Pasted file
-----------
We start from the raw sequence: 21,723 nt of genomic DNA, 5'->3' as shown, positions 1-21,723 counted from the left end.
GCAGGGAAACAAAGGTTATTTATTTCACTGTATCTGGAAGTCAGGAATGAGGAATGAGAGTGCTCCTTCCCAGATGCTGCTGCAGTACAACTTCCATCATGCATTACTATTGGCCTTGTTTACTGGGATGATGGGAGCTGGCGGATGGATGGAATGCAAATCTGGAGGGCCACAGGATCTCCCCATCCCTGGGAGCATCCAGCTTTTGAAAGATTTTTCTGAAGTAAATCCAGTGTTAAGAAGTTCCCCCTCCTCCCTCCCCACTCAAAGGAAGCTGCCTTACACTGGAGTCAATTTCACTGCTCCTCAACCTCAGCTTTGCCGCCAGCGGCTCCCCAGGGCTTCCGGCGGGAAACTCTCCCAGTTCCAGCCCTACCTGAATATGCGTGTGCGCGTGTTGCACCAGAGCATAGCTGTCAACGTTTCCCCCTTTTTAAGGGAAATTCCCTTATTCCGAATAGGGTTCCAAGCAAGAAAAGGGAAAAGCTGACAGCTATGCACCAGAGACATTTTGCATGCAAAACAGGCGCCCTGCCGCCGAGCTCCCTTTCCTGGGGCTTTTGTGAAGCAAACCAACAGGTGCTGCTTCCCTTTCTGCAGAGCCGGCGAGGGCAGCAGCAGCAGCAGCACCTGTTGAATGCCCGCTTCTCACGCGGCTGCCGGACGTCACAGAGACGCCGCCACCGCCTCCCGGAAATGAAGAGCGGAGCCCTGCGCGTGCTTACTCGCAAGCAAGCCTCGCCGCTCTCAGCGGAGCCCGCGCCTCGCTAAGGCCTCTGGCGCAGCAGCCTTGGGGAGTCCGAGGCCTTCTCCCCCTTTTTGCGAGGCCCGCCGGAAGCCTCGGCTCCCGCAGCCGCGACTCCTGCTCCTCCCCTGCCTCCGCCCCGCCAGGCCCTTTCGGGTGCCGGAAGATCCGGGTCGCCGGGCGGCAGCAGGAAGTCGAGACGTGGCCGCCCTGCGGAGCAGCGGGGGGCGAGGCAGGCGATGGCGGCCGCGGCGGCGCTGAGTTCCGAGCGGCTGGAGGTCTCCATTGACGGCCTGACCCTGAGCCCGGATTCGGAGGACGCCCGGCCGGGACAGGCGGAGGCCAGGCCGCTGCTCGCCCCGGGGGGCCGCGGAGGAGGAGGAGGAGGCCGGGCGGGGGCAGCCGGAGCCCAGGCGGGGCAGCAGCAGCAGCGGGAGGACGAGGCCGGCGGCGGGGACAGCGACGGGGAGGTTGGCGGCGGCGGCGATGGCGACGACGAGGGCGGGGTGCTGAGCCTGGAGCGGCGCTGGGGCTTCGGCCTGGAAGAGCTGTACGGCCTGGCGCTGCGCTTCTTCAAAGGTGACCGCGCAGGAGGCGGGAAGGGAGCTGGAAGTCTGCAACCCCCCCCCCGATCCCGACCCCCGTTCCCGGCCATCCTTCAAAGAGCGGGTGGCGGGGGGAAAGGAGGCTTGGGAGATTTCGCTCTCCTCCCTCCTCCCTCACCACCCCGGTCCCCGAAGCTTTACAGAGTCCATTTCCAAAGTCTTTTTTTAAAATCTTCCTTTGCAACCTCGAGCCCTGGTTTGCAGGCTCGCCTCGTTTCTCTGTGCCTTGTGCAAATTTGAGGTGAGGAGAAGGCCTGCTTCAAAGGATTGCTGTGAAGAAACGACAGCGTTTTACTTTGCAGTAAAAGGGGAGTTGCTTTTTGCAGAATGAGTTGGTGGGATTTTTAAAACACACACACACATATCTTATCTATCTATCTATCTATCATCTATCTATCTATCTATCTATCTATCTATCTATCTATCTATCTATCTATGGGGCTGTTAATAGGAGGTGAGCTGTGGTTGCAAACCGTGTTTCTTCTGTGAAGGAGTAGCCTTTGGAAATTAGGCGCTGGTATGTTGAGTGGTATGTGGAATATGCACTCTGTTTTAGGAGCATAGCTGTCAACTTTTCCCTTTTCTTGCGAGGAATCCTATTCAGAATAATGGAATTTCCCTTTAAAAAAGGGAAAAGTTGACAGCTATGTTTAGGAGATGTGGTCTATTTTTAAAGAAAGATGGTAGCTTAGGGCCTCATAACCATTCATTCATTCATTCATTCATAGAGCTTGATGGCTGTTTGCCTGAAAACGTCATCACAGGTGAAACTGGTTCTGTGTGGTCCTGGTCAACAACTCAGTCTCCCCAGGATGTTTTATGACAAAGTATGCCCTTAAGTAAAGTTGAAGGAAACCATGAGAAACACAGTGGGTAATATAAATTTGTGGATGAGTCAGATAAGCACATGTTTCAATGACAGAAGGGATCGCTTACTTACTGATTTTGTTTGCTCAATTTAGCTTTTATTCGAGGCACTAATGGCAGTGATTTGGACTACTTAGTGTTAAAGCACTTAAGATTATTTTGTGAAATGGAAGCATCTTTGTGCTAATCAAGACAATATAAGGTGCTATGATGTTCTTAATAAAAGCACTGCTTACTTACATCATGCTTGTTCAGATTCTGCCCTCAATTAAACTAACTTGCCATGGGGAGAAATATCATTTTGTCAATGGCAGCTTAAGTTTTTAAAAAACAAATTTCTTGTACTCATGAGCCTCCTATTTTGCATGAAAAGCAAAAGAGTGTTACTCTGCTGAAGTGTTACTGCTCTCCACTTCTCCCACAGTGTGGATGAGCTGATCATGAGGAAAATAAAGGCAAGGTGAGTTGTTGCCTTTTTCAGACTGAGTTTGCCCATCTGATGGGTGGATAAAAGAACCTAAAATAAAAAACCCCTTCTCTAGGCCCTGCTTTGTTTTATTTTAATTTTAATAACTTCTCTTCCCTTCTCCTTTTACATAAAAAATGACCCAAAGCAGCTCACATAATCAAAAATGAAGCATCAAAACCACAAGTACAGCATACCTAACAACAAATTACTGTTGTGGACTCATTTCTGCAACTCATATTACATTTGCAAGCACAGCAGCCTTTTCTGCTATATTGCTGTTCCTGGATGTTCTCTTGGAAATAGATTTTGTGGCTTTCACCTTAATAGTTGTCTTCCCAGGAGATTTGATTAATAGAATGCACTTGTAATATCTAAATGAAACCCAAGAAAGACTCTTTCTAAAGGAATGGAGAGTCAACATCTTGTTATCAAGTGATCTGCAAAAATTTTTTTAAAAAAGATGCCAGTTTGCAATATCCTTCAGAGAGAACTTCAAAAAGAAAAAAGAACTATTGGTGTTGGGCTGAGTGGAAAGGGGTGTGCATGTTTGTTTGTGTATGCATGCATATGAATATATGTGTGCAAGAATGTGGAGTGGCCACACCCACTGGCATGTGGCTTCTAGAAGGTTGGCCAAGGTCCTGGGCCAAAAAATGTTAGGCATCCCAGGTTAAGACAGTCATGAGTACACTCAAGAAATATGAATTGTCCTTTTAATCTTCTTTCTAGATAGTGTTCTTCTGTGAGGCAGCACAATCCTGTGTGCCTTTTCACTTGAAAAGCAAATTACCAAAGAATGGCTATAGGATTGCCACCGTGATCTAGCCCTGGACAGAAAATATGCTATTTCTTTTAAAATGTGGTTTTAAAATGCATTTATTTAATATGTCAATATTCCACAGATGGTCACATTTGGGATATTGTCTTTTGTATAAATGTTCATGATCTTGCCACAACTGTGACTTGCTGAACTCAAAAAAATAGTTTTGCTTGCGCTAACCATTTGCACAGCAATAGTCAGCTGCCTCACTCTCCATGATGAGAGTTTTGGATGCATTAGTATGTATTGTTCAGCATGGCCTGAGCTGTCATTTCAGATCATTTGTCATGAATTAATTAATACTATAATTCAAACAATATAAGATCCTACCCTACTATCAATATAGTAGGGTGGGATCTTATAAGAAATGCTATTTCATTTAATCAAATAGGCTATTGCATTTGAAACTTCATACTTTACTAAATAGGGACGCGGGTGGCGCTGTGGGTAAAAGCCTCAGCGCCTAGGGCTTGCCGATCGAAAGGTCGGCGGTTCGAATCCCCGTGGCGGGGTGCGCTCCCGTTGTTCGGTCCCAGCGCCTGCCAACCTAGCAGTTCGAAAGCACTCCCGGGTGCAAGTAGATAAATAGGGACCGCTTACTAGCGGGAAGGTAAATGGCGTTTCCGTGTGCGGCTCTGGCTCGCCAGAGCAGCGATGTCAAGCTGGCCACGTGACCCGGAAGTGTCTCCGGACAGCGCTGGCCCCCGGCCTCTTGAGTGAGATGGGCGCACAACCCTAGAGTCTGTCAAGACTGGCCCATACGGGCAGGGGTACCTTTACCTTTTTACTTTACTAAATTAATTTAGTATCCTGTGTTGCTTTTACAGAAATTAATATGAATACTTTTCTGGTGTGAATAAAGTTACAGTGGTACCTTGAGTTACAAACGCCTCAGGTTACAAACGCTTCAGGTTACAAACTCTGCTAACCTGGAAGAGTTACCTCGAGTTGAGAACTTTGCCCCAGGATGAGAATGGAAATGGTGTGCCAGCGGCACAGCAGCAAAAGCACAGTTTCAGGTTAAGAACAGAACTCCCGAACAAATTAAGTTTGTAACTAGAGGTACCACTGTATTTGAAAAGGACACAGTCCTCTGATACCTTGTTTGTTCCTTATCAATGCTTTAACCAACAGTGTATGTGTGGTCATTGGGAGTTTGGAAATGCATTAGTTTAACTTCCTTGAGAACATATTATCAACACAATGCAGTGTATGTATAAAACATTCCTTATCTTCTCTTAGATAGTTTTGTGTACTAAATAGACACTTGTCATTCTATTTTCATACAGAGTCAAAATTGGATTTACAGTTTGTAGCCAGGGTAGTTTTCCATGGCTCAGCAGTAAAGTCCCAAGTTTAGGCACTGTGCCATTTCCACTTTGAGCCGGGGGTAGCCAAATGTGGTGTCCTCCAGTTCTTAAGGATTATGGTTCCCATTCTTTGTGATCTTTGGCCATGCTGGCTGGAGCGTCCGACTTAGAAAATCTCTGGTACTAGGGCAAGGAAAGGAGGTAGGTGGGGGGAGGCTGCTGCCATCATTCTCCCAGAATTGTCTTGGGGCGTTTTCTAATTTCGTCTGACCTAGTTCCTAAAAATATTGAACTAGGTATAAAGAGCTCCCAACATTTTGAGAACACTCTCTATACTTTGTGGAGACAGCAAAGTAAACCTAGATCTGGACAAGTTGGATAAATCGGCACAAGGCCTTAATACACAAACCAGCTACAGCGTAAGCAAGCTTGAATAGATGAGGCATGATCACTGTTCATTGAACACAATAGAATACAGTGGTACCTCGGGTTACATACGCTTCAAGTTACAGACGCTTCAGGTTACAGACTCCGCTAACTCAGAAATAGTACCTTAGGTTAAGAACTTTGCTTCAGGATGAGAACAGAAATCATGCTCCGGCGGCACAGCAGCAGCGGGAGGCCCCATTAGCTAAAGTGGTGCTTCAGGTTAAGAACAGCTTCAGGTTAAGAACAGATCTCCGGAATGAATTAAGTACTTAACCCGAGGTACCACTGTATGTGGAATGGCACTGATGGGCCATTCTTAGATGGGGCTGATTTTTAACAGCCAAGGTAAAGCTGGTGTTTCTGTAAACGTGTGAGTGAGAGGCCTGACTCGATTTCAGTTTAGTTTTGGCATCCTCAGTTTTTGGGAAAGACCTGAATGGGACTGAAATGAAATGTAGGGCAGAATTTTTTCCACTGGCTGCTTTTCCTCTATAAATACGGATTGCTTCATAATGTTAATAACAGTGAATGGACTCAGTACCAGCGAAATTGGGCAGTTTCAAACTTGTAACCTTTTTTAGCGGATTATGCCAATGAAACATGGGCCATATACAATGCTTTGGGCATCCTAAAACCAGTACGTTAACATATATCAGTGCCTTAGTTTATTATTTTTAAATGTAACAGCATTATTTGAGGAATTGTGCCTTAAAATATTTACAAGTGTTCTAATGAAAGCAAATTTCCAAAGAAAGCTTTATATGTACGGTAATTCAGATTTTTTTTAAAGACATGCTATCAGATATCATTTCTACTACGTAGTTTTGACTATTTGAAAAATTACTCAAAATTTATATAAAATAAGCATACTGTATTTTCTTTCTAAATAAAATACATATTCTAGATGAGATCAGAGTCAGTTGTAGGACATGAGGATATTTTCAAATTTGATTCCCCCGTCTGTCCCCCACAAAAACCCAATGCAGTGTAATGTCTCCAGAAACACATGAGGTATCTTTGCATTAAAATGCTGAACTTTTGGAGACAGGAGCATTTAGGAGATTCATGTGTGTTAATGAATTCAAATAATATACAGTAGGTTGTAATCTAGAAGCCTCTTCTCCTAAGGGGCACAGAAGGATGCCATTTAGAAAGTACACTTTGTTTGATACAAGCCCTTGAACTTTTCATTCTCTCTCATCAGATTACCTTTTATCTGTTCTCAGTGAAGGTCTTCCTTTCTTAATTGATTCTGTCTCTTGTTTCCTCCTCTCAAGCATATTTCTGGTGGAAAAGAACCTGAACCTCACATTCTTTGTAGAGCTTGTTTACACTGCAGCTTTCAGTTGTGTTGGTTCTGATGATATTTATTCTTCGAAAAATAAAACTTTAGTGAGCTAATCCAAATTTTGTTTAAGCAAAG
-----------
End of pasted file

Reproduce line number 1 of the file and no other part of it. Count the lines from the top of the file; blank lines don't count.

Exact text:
We start from the raw sequence: 21,723 nt of genomic DNA, 5'->3' as shown, positions 1-21,723 counted from the left end.